Submitted to: Journal of Soil and Water Conservation
Publication Type: Peer Reviewed Journal
Publication Acceptance Date: November 27, 2007
Publication Date: November 1, 2008
Citation: Tomer, M.D., Moorman, T.B., Rossi, C.G. 2008. Assessment of the Iowa River's South Fork Watershed: Part 1. Water Quality. Journal of Soil and Water Conservation. 63(6):360-370. Interpretive Summary: Interactions between hydrology and water quality help determine the effectiveness of conservation practices in agricultural watersheds. We monitored stream discharge and amounts of nitrate, phosphorus, and E.coli in stream waters of the Iowa River's South Fork watershed, one of the ARS Watershed Assessment Studies under the Conservation Effects Assessment Project (CEAP). We found significant quantities of all three contaminants, with nitrate losses averaging >20 kg N/ha.yr, P concentrations frequently exceeding ecological thresholds, and E. coli counts frequently exceeding recommended values for contact recreation during summer. Comparison of nitrate concentrations obtained by two sampling methods provided validation statistics that could provide performance benchmarks for validation of watershed model simulations. Statistical relationships between baseflow discharge and nitrate indicate that tile drainage is the dominant loss pathway. However phosphorus concentrations showed sampling method had a large effect on sample concentrations, and relationships with hydrology were weaker. Patterns of E.coli among sub-basins defied any expectations based on distribution of confined livestock operations, indicating cattle, wildlife, and/or humans are also sources. Seasonal temperature effects and surface runoff accounted for half the variation in E. coli. Seasonal patterns varied among these contaminants highlighting the complexity of integrated water quality assessments. Results are of interest to watershed modelers, and conservation practitioners and policy makers involved in CEAP or other watershed assessment studies.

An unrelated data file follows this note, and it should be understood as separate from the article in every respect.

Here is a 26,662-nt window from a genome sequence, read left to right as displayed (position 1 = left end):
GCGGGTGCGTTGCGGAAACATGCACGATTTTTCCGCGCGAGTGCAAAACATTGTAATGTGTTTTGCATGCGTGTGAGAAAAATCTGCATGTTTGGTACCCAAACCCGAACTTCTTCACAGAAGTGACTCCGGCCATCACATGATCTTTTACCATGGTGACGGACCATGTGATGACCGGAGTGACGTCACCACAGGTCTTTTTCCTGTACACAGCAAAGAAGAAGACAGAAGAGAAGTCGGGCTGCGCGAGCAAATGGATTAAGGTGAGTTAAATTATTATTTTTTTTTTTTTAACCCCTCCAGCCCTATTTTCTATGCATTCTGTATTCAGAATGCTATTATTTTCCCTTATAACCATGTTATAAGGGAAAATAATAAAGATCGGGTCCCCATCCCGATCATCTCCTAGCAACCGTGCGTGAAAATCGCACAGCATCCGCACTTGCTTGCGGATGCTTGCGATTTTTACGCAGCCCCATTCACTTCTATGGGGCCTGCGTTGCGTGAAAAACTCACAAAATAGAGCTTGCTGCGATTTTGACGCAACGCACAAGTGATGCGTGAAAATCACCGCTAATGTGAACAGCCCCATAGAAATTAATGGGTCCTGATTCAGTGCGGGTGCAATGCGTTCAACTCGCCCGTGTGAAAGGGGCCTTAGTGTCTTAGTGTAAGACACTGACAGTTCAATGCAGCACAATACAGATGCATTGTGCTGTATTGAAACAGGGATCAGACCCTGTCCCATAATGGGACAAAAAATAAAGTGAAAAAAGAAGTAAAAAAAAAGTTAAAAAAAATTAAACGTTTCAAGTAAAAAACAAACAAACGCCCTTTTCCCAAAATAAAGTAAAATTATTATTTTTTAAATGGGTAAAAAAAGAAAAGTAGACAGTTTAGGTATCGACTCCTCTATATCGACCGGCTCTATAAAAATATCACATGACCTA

Technical Abstract: The South Fork of the Iowa River drains 78,000 ha under intensive, high-production agriculture. About 100 swine CAFOs generate manure applied onto about a quarter of the watershed annually. Hydric soils cover 54% of the watershed because the young glacial terrain is poorly dissected. Artificial subsurface drainage is extensive and SWAT modeling indicates that this dominates the hydrology. Water quality monitoring data show spring and early summer NO3-N concentrations often exceed 20 mg L-1. Loads during 2002-2005 were 16-26 kg NO3-N ha-1yr-1, but only 0.4-0.7 kg P ha-1yr-1. Nitrate concentrations were linearly related to log (baseflow), effectively a surrogate measure of tile discharge, with R2 varying between 0.67 and 0.85 among four gauging stations. Comparison of NO3-N concentrations obtained by grab and automated methods yielded an R2 of 0.94, RMSE of 2.7 mg L-1, and modeling efficiency of 0.88. Such comparisons may provide benchmark performance targets for watershed modeling studies. Mean E. coli populations in the stream exceed 500 cells 100 mL-1 during summer. Subsurface drainage plays an important role in the transport of nitrate, but is less important in direct transport of E. coli and phosphorus. The E. coli and P concentrations are governed by seasonal trends and runoff events. Results highlight that water quality in this intensively managed agricultural watershed results from a suite of processes, all varying temporally and with the contaminant of concern.